Summer Course

Summer Course

We have a special course on acting and filmmaking for this summer, and you can now sign up. Classes are held during July, either for a fortnight or for the entire month, from Monday to Thursday. 

Filmmaking Course

Throughout the course, we will offer our students various experiences to develop their talent both inside and outside the classroom, encompassing different aspects of the audiovisual world. In-class Project during the summer course, students will work on a final project. These projects will serve as opportunities for students to apply what they have learned and practiced during the classes. Each year, we propose the following projects:

  • Short film or pilot episode of a series.
  • Pilot episode of a television program.
  • Scene from different film genres.

Out-of-class Projects:

  • Script development: Each student will develop their own script for a short film or a pilot episode of a television series, applying the script writing techniques taught in class.
  • Weekly scenes or sketches: Each student will create a homemade video as practical exercises accompanying the material covered in class.

Equipment: We ensure our students the experience of using professional cameras and filming materials. Our students have access to and can firsthand use top-of-the-line equipment used on professional sets. The projects from recent courses of the students were filmed with the RED EPIC MX 5K camera, BMPCC 6K camera, and compact ZEISS CP2 professional cinema lens, among other materials.

Acting Course

In-Class Project: Throughout the course, students will have a final course project. These projects will serve for students to apply what they have learned and practiced during the classes. For this purpose, we annually propose the following projects:

  • Photoshoot (Headshots)
  • Introduction Video
  • Dramatic Scene
  • Comedy Scene


Projects Outside of Class:

  • CV Development
  • Weekly Scenes, for creation, rehearsal, and recording.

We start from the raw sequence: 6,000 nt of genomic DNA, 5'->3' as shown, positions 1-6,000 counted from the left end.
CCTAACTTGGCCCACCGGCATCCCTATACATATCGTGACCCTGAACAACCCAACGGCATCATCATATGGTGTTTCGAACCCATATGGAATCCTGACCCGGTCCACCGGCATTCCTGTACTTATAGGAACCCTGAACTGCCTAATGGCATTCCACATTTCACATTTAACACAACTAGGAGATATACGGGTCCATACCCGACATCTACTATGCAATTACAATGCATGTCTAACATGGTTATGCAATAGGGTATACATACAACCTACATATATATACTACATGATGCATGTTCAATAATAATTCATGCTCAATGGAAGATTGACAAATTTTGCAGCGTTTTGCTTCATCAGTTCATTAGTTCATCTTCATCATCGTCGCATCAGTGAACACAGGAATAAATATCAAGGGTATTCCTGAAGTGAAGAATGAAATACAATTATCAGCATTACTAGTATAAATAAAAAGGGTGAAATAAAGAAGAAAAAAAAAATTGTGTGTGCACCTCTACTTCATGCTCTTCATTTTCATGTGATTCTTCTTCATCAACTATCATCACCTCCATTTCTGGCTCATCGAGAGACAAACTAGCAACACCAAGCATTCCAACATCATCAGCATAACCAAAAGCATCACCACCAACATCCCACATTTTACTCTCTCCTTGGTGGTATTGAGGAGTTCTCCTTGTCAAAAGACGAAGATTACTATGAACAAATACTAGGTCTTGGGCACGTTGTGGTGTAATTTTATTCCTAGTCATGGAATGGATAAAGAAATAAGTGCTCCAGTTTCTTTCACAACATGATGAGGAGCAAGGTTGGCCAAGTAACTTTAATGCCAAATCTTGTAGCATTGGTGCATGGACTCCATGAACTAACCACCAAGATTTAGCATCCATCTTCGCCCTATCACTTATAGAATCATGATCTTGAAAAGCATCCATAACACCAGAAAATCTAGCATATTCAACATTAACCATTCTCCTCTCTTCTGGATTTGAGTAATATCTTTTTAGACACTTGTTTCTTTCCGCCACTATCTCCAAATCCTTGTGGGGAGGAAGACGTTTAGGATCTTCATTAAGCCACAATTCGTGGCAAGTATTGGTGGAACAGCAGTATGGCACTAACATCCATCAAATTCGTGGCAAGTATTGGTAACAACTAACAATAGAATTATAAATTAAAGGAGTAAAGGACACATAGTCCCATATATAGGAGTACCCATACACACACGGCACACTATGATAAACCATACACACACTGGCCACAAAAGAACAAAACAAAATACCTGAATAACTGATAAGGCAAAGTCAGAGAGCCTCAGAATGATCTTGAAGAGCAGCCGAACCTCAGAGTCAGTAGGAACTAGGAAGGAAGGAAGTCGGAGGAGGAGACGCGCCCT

• Recreation of Iconic Cinematic and Television Scenes.

Equipment: We ensure our students experience being part of a professional ensemble, working alongside their classmates from other courses and with professionals in various fields of the industry. By the end of the course, each student will have a shared showreel, which includes an introduction video and a collection of their work during the course. The main scenes from students in the last course were filmed using the BMPCC 6K camera and the ZEISS cp2 compact professional cinema lens, among other materials.


For both courses, the best quality materials will be used to achieve the optimal result. The students’ projects will be distributed to festivals and events, ensuring that their work receives the recognition it deserves.

The Director of Photography in Film

The Director of Photography in Film: Beyond Conventional Photography

In the fascinating world of cinema, the Director of Photography (DP) plays a crucial role in creating the visual imagery of a film. Although conventional photography is a respectable art form in its own right, being a good photographer is not always enough to tackle the unique challenges and demands of filmmaking. In this article, we will explore the figure of the Director of Photography, their responsibilities, and why the transition from still photography to film requires additional skills.